I was at a concert last weekend, shaking my booty and singing badly. I try to make up for talent with enthusiasm.
Several sponsors were there doing their best to promote their brands and gather email addresses. The Finlandia Vodka girls were working the crowd passing out cards to fill out with your information. In return for your email address, zip code and age, you were rewarded with.....a straw. I passed.
Lots of other groups came around with various giveaways. All were trying to collect email addresses. The only one who got my info was, actually, the Finlandia girls on round two when they had really cool beach towels. And then, they got a fake age and my throw-away aol address.
You want my real email address? One I actually check? You have to build a relationship with me first. My email is sacred space. I actively comb it for unwanted messages and report spam diligently.
If we've actually started a relationship, and I agree to let you send me email, you have to respect that relationship. Too many companies take advantage of my permission. They bombard me with emails day after day after day. I feel smothered. I feel taken advantage of. Especially since the vast majority of these emails are pushing me to take an action I don't want to take. What part of "no" do you not understand?
Are you stalking your customers?
No one likes their personal space invaded, but I would argue that women are especially sensitive to it.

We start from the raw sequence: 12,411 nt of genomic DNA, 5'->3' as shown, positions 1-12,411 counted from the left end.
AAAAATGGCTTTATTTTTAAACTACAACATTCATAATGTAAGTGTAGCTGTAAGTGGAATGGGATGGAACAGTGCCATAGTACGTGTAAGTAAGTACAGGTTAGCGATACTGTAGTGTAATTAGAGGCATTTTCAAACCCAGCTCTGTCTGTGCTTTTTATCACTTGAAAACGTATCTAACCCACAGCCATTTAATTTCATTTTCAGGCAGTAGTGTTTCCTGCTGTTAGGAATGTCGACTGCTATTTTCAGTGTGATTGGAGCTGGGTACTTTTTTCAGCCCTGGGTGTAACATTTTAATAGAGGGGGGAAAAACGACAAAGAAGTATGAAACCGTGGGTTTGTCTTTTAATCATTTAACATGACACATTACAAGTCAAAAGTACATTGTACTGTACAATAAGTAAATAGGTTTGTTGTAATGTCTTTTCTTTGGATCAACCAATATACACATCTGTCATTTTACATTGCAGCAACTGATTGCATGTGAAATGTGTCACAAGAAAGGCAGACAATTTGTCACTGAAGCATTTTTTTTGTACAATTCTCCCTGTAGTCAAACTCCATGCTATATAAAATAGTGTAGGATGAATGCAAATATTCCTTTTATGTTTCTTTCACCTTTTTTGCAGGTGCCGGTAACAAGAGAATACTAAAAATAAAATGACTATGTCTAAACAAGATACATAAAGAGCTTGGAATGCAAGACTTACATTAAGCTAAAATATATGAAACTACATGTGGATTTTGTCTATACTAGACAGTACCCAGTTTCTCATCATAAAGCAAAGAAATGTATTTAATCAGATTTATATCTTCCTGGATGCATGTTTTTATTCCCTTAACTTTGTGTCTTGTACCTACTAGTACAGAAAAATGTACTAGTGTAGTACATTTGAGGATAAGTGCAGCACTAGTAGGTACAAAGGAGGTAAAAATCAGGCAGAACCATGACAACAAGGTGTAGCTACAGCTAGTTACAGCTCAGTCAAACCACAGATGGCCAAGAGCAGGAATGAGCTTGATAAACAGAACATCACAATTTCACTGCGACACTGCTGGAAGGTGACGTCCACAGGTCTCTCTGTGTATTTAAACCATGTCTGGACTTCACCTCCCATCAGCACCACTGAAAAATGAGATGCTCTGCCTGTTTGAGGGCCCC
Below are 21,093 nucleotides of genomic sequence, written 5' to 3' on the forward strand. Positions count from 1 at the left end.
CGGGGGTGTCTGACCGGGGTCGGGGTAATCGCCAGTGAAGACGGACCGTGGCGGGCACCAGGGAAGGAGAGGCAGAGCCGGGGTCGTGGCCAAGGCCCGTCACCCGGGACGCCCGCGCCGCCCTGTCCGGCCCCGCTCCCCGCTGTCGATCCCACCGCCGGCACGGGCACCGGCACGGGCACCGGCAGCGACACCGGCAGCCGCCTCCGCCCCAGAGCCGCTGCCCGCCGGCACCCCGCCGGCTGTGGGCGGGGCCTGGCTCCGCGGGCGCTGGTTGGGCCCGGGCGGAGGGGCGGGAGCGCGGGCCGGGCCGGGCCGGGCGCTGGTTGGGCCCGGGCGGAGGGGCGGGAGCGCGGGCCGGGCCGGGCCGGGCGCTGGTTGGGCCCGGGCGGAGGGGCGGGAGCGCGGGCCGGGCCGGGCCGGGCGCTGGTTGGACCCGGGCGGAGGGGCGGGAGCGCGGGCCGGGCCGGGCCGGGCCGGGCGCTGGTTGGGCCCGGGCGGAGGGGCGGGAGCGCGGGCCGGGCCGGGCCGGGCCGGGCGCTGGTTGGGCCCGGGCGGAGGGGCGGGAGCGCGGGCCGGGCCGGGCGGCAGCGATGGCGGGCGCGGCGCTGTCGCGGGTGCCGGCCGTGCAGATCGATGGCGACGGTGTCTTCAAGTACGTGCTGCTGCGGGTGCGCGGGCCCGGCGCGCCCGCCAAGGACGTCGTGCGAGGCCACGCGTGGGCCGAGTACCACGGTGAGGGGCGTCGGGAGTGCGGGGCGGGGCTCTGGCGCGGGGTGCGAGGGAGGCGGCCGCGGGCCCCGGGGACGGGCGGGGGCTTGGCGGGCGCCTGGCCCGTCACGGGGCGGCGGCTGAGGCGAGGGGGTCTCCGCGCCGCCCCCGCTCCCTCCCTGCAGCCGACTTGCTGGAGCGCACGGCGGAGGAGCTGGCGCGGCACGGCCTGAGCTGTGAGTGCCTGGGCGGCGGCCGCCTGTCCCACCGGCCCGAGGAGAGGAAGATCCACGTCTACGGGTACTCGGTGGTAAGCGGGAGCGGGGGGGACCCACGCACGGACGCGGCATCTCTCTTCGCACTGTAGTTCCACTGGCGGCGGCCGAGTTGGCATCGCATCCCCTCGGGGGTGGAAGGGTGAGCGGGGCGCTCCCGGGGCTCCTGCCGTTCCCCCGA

Vehicles like email and live chat are very powerful and can help build relationships and increase conversion. But they can also destroy relationships. And just like a bad boyfriend, she is likely to warn her friends about her bad experience.
So what can you do to make sure you are not stalking your customers?
- Give her the option of how often she wants to hear from you (every day, once a week, once every two weeks, once a month, etc.)
- Send her relevant information on topics she is interested in. Don't just constantly ask her to buy products.
- Keep it short (especially with newsletters) She doesn't have time to read a lot of material, keep it short and keep it relevant.
- Stay away from "sales-y" language. You are building a relationship. Use a more conversational tone.
For some great ideas, specifically on newsletters, read Karen Gedney's article on "in box feng shui."
Email is just one area you need to be very respectful of. Watch out for other ways you are pissing your customers off.